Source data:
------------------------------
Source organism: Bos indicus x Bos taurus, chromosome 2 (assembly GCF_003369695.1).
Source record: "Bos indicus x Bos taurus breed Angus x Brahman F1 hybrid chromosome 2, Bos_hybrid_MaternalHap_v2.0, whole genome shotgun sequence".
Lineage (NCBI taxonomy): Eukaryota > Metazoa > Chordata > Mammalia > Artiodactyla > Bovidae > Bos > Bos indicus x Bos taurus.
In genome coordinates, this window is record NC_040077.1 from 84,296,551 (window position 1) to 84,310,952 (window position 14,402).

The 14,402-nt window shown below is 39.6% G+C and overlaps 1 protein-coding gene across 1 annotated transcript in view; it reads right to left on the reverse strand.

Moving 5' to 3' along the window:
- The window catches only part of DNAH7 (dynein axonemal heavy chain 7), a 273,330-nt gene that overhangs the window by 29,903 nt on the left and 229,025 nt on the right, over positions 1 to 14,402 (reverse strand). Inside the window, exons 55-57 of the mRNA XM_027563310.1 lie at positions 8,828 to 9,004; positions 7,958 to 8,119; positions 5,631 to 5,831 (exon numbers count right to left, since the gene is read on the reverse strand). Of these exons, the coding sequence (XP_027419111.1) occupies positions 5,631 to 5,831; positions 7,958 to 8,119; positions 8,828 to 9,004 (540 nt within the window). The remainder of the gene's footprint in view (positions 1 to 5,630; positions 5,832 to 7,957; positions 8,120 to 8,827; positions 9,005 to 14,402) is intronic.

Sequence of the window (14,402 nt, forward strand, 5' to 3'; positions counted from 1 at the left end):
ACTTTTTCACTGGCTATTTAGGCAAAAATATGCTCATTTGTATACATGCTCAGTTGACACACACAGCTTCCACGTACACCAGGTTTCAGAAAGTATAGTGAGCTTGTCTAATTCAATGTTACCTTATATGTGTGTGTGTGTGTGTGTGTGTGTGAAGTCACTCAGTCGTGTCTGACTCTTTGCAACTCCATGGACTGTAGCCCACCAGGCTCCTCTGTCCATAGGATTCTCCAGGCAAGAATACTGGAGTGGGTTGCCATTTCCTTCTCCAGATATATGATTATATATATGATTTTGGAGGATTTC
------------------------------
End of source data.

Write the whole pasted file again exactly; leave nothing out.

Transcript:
Source organism: Bos indicus x Bos taurus, chromosome 2 (assembly GCF_003369695.1).
Source record: "Bos indicus x Bos taurus breed Angus x Brahman F1 hybrid chromosome 2, Bos_hybrid_MaternalHap_v2.0, whole genome shotgun sequence".
Lineage (NCBI taxonomy): Eukaryota > Metazoa > Chordata > Mammalia > Artiodactyla > Bovidae > Bos > Bos indicus x Bos taurus.
In genome coordinates, this window is record NC_040077.1 from 84,296,551 (window position 1) to 84,310,952 (window position 14,402).

The 14,402-nt window shown below is 39.6% G+C and overlaps 1 protein-coding gene across 1 annotated transcript in view; it reads right to left on the reverse strand.

Moving 5' to 3' along the window:
- The window catches only part of DNAH7 (dynein axonemal heavy chain 7), a 273,330-nt gene that overhangs the window by 29,903 nt on the left and 229,025 nt on the right, over positions 1 to 14,402 (reverse strand). Inside the window, exons 55-57 of the mRNA XM_027563310.1 lie at positions 8,828 to 9,004; positions 7,958 to 8,119; positions 5,631 to 5,831 (exon numbers count right to left, since the gene is read on the reverse strand). Of these exons, the coding sequence (XP_027419111.1) occupies positions 5,631 to 5,831; positions 7,958 to 8,119; positions 8,828 to 9,004 (540 nt within the window). The remainder of the gene's footprint in view (positions 1 to 5,630; positions 5,832 to 7,957; positions 8,120 to 8,827; positions 9,005 to 14,402) is intronic.

Sequence of the window (14,402 nt, forward strand, 5' to 3'; positions counted from 1 at the left end):
ACTTTTTCACTGGCTATTTAGGCAAAAATATGCTCATTTGTATACATGCTCAGTTGACACACACAGCTTCCACGTACACCAGGTTTCAGAAAGTATAGTGAGCTTGTCTAATTCAATGTTACCTTATATGTGTGTGTGTGTGTGTGTGTGTGTGAAGTCACTCAGTCGTGTCTGACTCTTTGCAACTCCATGGACTGTAGCCCACCAGGCTCCTCTGTCCATAGGATTCTCCAGGCAAGAATACTGGAGTGGGTTGCCATTTCCTTCTCCAGATATATGATTATATATATGATTTTGGAGGATTTC